On first board, Roeland Pruijssers is defending a slightly worse position against Pier Luigi Basso.

                Timman settles for a draw

                Jan Timman was slightly better in the end position because of White's exposed king, but settled for a draw: 'I'm a bit tired, and we already had several long games,' he admitted. 'Besides it would have been very difficult to win.'

                Both players agreed that the line under discussion is quite interesting. 'There are some very nice exchange sacrifices in the position,' said Timman without giving away anything further. The Dutch great-grandmaster played it safe not only by taking the draw, but also by playing 11...Bxc3 instead of 11...Nxc3 12.Nxc3 bxc3 13.Qc7. '14.Qf3 was a bad move,' Abdumalik said - it was more or less a loss of time. Timman recalled that 14. Rb1 had been played - his preparation had been thorough.

                Even without queens there were enough tactics left:

                Timman played the sound 21...f6 here, when 21... Rxc3 22. Bg5 f6 23. Rxe5 Ba2 would have led to 'some crazy lines', as Abdumalik said. 'But Black can defend in all the lines, although it can be difficult,' Timman added. As it went the game quickly petered out to 2R's + B vs 2R's + B with a high drawing probability.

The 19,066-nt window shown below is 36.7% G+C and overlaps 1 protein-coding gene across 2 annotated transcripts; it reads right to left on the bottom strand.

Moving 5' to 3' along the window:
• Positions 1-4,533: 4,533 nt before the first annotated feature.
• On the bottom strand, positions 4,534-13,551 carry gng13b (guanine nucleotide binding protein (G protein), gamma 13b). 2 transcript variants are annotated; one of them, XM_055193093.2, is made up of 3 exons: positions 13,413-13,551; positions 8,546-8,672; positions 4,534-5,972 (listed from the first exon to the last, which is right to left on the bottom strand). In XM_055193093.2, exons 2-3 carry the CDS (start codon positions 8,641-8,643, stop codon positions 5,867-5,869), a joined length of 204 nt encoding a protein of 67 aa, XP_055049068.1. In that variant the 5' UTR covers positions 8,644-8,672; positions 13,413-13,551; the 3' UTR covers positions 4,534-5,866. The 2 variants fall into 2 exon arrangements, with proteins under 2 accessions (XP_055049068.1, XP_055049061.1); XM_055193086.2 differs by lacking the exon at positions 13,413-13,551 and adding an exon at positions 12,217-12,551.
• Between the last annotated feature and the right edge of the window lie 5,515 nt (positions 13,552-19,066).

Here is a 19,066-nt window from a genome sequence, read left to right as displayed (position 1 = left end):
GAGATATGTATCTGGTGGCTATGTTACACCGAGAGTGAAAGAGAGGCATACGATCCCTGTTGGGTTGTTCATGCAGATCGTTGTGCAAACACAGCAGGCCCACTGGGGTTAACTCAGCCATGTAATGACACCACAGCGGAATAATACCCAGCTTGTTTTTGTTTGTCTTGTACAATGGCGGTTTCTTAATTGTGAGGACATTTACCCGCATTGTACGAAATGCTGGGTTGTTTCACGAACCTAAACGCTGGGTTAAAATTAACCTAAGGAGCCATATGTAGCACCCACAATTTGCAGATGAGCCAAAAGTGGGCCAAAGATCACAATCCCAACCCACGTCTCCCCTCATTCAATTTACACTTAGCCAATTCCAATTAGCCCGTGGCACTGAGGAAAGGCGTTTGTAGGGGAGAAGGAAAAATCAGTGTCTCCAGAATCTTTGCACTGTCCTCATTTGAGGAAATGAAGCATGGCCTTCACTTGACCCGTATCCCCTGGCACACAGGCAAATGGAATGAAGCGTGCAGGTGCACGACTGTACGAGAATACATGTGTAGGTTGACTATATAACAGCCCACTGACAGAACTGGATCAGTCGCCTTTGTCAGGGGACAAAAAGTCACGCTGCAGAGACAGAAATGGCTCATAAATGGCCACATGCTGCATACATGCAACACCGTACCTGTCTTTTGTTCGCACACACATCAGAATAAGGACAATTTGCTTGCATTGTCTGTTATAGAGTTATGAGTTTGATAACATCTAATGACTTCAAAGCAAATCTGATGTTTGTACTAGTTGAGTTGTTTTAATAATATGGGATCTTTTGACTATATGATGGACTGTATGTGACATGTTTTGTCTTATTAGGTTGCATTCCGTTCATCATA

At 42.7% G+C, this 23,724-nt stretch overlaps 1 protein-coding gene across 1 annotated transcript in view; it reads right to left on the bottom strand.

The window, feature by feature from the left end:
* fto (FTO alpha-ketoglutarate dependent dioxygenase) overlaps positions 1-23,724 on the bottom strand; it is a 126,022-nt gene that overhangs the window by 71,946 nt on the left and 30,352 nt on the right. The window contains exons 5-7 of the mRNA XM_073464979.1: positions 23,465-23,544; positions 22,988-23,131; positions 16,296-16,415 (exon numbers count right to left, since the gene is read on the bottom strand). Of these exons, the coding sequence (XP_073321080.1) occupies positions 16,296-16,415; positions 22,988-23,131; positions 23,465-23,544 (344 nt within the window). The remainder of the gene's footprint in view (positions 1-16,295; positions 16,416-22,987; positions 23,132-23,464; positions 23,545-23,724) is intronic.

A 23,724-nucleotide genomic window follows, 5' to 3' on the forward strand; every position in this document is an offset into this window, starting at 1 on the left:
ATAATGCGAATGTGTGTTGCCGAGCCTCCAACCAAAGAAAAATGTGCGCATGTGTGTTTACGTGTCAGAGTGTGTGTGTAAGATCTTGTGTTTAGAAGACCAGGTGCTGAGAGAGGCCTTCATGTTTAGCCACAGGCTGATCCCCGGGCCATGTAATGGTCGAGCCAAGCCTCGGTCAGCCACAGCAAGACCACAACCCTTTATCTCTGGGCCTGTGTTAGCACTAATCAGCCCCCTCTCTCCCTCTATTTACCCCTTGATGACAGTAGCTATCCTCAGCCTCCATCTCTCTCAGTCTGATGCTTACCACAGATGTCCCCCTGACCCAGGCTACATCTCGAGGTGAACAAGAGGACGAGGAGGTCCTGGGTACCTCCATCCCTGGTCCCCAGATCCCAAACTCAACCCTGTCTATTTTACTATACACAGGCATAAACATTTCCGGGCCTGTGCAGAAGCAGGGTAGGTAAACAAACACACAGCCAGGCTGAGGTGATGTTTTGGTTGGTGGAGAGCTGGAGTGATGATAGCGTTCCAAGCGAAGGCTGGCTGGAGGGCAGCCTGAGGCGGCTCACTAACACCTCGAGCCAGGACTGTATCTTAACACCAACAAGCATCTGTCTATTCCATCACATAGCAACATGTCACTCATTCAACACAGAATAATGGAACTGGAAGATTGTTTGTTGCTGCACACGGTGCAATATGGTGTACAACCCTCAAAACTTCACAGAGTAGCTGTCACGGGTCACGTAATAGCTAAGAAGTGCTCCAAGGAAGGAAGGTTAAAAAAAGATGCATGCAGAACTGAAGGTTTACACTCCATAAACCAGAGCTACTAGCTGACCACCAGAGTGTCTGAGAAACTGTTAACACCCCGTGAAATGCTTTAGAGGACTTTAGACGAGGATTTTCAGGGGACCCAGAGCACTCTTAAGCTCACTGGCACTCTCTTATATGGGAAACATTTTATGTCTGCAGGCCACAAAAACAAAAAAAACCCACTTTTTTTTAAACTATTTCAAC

Great recovery by Cori

                  Jorge Cori Tello's recovery is remarkable. With black in the Sveshnikov he has played well and acquired a slight advantage with his bishop pair, thanks to the standard trick 16...e4 and ...Bxb2. Whether it is enough for a win is questionable, but here a quite different player is at work than in the first three rounds.

                    Kirchei misses a win

                    Viktoriia Kirchei is playing excellently again. From the following position things could have gone very wrong for Javokhir Sindarov:

                    White played 29. Nxc7? here after which the Russian girl could have brilliantly replied 29... Ncd4! with the big threat of 30... Nc2, when the white queen can no longer defend her king. Of course also 30. cxd4 exd4 would lose for White.

                      Beerdsen wins

                      Thomas Beerdsen has also recovered from his defeat against the indomitable Viktoriia Kirchei. He survived a sacrificial attack by 15-year-old Onno Elgersma and remained a piece up. Grandmaster Romanishin and Jonkman have drawn, and Pruijssers has survived the worst against Basso and is now trying to win a pawn-up rook ending.